Blood tests: This test helps to evaluate kidney function and assess for other markers of infection or inflammation.
Imaging studies: This includes a computed tomography (CT) scan, ultrasound, and magnetic resonance imaging (MRI). These tests can provide a detailed view of the kidneys and urinary tract.
In some cases, additional tests may be necessary to investigate specific conditions. For example, if urinary tract abnormalities or vesicoureteral reflux are suspected, a voiding cystourethrogram (VCUG) may be performed. This test involves injecting a contrast dye into the bladder and urethra and taking X-rays during urination.
Treatments for Kidney Infections
Antibiotics are typically the first-line treatment for a kidney infection. Even before receiving diagnostic test results, your healthcare provider may prescribe an antibiotic that targets the most common types of bacteria that cause kidney infections. It's important to take the entire prescribed course of antibiotics, even if symptoms improve.
The most common antibiotics used to treat kidney infections include:
Penicillins, such as Moxatag (amoxicillin)
Cephalosporins, such as Rocephin (ceftriaxone) or Vantin (cefpodoxime)
Sulfonamides, such as Bactrim (sulfamethoxazole/trimethoprim)
Fluroquinolones, such as Cipro (ciprofloxacin) or Levaquin (levofloxacin)
Aminoglycosides, such as Garamycin (gentamicin), are used in rare cases due to the risk of it causes renal toxicity
Once the lab results are available, your healthcare provider may adjust the antibiotic treatment to a more specific one that effectively treats the identified infection.
Antibiotics for kidney infections can be administered orally (by mouth), intravenously (through a vein in the arm), or a combination of both.
In severe cases, if you are very sick, hospitalization or bed rest may be necessary. Fluids may be administered through an intravenous (IV) line to ensure hydration and proper management.
If an obstruction such as a kidney stone or an enlarged prostate is identified as the cause of the urinary tract blockage, a doctor (usually a urologist, or a medical doctor who specializes in the urinary system) may opt for surgical or other procedural interventions to address the problem.
To help prevent kidney infections you can take the following measures:
Maintain good hygiene: Practice proper personal hygiene—especially in the genital area—to prevent the spread of bacteria that may cause infections.
Stay hydrated: Drink enough liquids to promote regular urination. This helps flush out bacteria and prevents them from multiplying in the urinary tract.
Avoid holding in urine: Emptying your bladder regularly helps prevent the growth of bacteria.
Wipe properly: When using the toilet, always wipe from front to back after to prevent bacteria from the anal region from spreading to the urethra.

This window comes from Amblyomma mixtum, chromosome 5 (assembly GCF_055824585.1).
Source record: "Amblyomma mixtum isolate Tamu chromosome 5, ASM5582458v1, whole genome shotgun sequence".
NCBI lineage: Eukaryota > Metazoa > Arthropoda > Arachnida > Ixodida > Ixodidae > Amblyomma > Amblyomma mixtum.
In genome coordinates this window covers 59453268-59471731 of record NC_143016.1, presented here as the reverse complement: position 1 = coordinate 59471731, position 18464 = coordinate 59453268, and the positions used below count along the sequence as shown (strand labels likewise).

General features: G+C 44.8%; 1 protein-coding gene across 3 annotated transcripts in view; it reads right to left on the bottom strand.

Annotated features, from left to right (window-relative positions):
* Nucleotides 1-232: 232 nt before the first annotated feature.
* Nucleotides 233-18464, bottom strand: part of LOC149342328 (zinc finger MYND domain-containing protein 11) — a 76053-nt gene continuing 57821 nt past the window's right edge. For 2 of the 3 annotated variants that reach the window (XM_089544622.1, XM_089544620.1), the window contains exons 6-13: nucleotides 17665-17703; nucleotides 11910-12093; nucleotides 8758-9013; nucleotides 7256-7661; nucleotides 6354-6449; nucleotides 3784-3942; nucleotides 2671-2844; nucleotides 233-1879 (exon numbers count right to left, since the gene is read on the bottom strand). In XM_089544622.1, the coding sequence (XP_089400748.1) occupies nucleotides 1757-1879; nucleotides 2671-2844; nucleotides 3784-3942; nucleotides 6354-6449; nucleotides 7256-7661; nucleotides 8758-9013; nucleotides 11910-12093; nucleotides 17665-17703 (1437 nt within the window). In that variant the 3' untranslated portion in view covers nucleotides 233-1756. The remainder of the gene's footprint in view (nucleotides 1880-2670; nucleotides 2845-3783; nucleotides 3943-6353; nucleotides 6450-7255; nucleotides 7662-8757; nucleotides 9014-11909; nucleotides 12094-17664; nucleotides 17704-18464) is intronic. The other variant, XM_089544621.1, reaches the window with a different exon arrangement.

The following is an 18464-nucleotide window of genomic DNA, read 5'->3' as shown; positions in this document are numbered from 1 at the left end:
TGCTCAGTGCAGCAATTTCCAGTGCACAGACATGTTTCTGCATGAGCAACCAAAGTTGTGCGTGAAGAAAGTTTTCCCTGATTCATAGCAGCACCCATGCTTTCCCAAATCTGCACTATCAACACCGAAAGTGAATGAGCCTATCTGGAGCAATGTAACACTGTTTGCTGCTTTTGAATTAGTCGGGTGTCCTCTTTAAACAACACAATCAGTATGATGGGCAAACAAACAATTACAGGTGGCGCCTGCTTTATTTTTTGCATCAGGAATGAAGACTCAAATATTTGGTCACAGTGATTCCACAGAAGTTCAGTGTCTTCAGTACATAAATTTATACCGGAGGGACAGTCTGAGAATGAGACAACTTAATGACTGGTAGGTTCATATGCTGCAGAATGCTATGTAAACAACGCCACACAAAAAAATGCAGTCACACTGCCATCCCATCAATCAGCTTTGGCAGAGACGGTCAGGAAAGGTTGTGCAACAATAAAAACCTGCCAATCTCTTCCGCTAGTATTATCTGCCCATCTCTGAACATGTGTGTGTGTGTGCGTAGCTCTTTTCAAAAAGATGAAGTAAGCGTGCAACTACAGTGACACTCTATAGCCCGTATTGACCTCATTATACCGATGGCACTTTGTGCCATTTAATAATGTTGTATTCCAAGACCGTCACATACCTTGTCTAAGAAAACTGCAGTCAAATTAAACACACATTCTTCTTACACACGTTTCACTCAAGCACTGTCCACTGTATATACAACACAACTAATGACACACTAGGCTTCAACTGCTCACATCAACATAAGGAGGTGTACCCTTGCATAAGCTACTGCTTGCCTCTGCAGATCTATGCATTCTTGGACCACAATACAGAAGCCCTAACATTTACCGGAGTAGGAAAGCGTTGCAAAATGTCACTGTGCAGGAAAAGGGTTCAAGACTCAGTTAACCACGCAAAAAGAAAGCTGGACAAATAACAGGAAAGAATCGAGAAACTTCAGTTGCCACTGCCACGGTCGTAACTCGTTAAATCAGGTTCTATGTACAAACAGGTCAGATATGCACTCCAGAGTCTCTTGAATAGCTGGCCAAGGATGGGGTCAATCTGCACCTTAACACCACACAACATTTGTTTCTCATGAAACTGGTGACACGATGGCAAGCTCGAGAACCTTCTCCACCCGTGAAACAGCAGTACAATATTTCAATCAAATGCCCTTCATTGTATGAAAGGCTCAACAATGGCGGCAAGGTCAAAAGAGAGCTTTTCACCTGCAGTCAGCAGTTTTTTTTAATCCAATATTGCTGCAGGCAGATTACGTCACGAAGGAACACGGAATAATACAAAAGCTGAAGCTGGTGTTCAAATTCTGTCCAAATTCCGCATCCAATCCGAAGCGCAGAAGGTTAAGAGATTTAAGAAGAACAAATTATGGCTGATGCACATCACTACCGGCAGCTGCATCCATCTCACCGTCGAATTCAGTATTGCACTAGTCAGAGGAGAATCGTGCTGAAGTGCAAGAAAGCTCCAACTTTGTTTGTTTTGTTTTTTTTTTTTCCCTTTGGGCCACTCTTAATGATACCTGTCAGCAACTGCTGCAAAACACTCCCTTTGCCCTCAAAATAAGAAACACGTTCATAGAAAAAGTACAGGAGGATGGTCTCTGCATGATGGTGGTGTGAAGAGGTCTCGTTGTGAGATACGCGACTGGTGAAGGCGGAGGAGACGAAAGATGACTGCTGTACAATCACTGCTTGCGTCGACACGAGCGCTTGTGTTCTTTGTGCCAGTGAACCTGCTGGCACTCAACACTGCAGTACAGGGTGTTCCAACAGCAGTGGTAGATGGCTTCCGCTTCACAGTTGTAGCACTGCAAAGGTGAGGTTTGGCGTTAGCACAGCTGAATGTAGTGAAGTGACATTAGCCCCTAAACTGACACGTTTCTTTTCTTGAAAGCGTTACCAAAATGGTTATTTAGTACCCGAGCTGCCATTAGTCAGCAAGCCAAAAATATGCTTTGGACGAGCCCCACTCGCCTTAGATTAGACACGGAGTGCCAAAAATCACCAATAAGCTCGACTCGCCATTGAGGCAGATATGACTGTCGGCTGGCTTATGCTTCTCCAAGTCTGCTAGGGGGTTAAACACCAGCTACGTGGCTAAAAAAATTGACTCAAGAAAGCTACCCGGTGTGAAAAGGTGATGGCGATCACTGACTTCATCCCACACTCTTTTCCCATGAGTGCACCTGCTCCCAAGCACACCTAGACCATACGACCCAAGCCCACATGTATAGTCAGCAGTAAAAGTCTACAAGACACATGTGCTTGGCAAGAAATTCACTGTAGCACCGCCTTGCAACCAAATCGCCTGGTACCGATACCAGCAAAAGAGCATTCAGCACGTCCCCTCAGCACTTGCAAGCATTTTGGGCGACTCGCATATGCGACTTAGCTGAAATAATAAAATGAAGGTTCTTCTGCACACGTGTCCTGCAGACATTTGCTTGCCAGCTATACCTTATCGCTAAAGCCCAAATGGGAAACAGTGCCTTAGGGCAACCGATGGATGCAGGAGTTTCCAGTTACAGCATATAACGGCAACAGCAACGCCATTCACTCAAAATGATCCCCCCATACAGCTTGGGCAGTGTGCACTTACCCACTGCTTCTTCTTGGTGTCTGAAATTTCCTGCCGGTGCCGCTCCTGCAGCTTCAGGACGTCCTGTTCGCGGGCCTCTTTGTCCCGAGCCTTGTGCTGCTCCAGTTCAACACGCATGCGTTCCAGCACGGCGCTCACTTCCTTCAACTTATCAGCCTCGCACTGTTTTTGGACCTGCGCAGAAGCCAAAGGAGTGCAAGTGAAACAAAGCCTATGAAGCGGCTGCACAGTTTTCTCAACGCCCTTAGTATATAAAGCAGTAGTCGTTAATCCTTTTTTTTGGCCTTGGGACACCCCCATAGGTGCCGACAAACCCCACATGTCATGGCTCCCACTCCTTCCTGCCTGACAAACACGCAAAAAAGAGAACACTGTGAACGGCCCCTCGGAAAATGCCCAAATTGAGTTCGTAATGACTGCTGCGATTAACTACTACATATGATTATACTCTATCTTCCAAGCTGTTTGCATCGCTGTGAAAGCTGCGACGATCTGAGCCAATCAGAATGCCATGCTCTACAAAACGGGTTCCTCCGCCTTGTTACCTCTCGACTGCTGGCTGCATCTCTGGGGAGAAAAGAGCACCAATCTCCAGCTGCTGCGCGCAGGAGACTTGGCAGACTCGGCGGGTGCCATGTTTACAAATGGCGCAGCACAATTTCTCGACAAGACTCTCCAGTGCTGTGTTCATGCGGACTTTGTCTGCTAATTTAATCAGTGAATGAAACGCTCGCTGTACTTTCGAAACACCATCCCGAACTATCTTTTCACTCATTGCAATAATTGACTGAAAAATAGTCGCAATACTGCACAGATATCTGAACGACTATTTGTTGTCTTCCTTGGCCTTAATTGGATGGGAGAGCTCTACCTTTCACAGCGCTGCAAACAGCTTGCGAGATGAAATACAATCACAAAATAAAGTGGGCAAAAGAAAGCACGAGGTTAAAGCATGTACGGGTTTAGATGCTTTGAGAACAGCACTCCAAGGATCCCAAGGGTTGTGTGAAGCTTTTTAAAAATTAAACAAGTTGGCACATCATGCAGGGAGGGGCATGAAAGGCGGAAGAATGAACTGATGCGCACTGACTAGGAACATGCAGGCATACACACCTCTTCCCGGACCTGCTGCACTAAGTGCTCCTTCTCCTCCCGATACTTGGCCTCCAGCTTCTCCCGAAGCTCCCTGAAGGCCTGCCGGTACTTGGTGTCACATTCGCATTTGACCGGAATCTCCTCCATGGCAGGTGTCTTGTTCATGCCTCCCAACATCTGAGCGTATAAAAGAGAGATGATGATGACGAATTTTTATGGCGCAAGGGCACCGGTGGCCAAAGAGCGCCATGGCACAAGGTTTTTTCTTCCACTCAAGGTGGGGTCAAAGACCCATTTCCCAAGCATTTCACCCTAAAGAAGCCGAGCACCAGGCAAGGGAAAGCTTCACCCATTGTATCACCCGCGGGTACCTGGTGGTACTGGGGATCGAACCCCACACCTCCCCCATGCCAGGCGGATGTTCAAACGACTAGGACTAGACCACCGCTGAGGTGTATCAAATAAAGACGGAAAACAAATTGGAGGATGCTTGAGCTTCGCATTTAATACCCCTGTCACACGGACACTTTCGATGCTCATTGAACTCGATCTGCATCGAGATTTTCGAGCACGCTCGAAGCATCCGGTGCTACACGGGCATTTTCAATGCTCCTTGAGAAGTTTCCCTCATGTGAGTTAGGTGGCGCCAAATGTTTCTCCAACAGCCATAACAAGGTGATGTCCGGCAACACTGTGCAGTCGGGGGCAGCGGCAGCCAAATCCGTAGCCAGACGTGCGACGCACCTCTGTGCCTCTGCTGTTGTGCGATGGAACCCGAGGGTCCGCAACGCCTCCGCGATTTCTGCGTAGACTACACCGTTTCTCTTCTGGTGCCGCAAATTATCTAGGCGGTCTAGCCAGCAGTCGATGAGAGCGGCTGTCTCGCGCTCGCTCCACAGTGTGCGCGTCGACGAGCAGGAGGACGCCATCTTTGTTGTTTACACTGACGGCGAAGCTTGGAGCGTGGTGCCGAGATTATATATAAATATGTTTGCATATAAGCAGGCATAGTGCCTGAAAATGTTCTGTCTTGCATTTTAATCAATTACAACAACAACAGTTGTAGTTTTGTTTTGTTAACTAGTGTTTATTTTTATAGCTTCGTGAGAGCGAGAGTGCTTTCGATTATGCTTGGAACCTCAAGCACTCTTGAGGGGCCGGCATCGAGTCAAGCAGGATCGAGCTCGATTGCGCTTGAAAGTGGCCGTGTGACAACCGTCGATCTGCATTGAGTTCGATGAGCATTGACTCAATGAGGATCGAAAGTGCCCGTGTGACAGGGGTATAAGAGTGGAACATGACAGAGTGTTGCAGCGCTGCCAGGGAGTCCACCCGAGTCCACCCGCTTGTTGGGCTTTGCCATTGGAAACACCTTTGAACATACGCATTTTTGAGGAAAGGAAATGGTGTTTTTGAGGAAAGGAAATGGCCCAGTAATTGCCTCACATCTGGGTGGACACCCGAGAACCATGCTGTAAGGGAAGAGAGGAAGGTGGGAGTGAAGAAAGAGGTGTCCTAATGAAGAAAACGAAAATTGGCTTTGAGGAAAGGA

Avoid using irritating feminine products: Certain feminine hygiene products, such as douches and powders, can irritate the urethra and increase the risk of infection.
Wear breathable underwear: Choose underwear made of breathable materials like cotton. This allows air circulation and helps keep the genital area dry, reducing the risk of bacterial growth.
Treat urinary tract infections promptly: Timely treatment can help prevent the infection from spreading to the kidneys.
It's important to consult with a healthcare professional for personalized advice, especially if you have a history of recurrent kidney infections or other medical conditions. They can provide specific recommendations based on your situation.
Kidney infections, if left untreated or if they become severe, can lead to complications. These complications may include:
Kidney scarring: These are also called renal scars and they increase your chances of chronic kidney disease.
Chronic kidney disease: This is a long-term condition where the kidneys are unable to properly filter waste and excess fluids from the blood.
High blood pressure: This is a condition where the force of blood against the walls of the arteries is consistently too high.
Sepsis: This is a life-threatening infection that spreads through the bloodstream.
Kidney failure: This is when the kidneys are no longer able to filter waste and excess fluids from the body.
By preventing kidney infections, you reduce the risk of these potential complications.
Living With Kidney Infections
Living with kidney infections can be challenging, but with proper treatment and lifestyle adjustments, it is possible to manage the condition and help prevent complications. It is important to follow your healthcare provider's prescribed treatment plan, which may include taking antibiotics, staying hydrated, and practicing good hygiene.
Regular follow-up visits with your provider are crucial to monitor kidney function and address any concerns or complications that may arise.
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Read the original article on Health.